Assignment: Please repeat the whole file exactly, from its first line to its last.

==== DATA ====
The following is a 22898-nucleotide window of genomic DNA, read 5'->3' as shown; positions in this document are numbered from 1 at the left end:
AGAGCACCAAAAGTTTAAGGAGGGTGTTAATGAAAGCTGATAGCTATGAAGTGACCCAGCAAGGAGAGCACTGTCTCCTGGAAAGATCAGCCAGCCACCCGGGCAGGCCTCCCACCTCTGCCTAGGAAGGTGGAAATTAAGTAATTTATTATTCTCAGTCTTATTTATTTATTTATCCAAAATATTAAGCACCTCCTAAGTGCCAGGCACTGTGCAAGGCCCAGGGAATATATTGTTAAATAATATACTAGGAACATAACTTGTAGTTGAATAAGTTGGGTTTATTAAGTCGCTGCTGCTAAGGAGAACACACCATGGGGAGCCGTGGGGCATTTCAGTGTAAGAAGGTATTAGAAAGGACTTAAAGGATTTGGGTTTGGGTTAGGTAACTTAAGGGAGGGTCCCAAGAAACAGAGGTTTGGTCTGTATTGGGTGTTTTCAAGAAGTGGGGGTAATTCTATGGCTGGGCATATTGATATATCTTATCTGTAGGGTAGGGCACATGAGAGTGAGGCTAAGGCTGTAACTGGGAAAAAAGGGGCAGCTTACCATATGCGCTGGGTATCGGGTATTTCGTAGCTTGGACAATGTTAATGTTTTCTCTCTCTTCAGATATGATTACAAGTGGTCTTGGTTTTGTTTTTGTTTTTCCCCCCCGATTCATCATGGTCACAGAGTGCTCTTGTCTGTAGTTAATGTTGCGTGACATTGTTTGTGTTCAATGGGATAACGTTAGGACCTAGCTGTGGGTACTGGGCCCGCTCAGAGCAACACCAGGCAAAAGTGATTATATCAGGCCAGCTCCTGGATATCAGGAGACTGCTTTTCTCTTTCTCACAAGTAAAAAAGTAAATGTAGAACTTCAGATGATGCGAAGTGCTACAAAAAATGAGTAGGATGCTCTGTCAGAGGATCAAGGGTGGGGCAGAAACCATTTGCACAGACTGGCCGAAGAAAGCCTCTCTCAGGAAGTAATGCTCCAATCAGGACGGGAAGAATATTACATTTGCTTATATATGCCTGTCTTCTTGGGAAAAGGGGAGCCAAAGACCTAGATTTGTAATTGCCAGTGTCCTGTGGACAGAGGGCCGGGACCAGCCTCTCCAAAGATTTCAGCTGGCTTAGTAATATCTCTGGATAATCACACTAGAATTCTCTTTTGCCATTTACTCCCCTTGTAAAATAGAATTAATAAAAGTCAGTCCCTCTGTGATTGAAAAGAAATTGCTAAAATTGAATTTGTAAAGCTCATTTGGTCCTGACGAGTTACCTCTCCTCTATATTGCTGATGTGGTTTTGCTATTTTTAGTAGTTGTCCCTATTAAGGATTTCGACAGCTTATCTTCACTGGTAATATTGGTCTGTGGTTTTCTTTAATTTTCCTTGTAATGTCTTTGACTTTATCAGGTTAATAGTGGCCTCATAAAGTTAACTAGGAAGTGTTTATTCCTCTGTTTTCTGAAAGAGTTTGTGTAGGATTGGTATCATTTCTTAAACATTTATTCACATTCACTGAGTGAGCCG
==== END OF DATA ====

The following is a 22898-nucleotide window of genomic DNA, read 5'->3' as shown; positions in this document are numbered from 1 at the left end:
AGAGCACCAAAAGTTTAAGGAGGGTGTTAATGAAAGCTGATAGCTATGAAGTGACCCAGCAAGGAGAGCACTGTCTCCTGGAAAGATCAGCCAGCCACCCGGGCAGGCCTCCCACCTCTGCCTAGGAAGGTGGAAATTAAGTAATTTATTATTCTCAGTCTTATTTATTTATTTATCCAAAATATTAAGCACCTCCTAAGTGCCAGGCACTGTGCAAGGCCCAGGGAATATATTGTTAAATAATATACTAGGAACATAACTTGTAGTTGAATAAGTTGGGTTTATTAAGTCGCTGCTGCTAAGGAGAACACACCATGGGGAGCCGTGGGGCATTTCAGTGTAAGAAGGTATTAGAAAGGACTTAAAGGATTTGGGTTTGGGTTAGGTAACTTAAGGGAGGGTCCCAAGAAACAGAGGTTTGGTCTGTATTGGGTGTTTTCAAGAAGTGGGGGTAATTCTATGGCTGGGCATATTGATATATCTTATCTGTAGGGTAGGGCACATGAGAGTGAGGCTAAGGCTGTAACTGGGAAAAAAGGGGCAGCTTACCATATGCGCTGGGTATCGGGTATTTCGTAGCTTGGACAATGTTAATGTTTTCTCTCTCTTCAGATATGATTACAAGTGGTCTTGGTTTTGTTTTTGTTTTTCCCCCCCGATTCATCATGGTCACAGAGTGCTCTTGTCTGTAGTTAATGTTGCGTGACATTGTTTGTGTTCAATGGGATAACGTTAGGACCTAGCTGTGGGTACTGGGCCCGCTCAGAGCAACACCAGGCAAAAGTGATTATATCAGGCCAGCTCCTGGATATCAGGAGACTGCTTTTCTCTTTCTCACAAGTAAAAAAGTAAATGTAGAACTTCAGATGATGCGAAGTGCTACAAAAAATGAGTAGGATGCTCTGTCAGAGGATCAAGGGTGGGGCAGAAACCATTTGCACAGACTGGCCGAAGAAAGCCTCTCTCAGGAAGTAATGCTCCAATCAGGACGGGAAGAATATTACATTTGCTTATATATGCCTGTCTTCTTGGGAAAAGGGGAGCCAAAGACCTAGATTTGTAATTGCCAGTGTCCTGTGGACAGAGGGCCGGGACCAGCCTCTCCAAAGATTTCAGCTGGCTTAGTAATATCTCTGGATAATCACACTAGAATTCTCTTTTGCCATTTACTCCCCTTGTAAAATAGAATTAATAAAAGTCAGTCCCTCTGTGATTGAAAAGAAATTGCTAAAATTGAATTTGTAAAGCTCATTTGGTCCTGACGAGTTACCTCTCCTCTATATTGCTGATGTGGTTTTGCTATTTTTAGTAGTTGTCCCTATTAAGGATTTCGACAGCTTATCTTCACTGGTAATATTGGTCTGTGGTTTTCTTTAATTTTCCTTGTAATGTCTTTGACTTTATCAGGTTAATAGTGGCCTCATAAAGTTAACTAGGAAGTGTTTATTCCTCTGTTTTCTGAAAGAGTTTGTGTAGGATTGGTATCATTTCTTAAACATTTATTCACATTCACTGAGTGAGCCG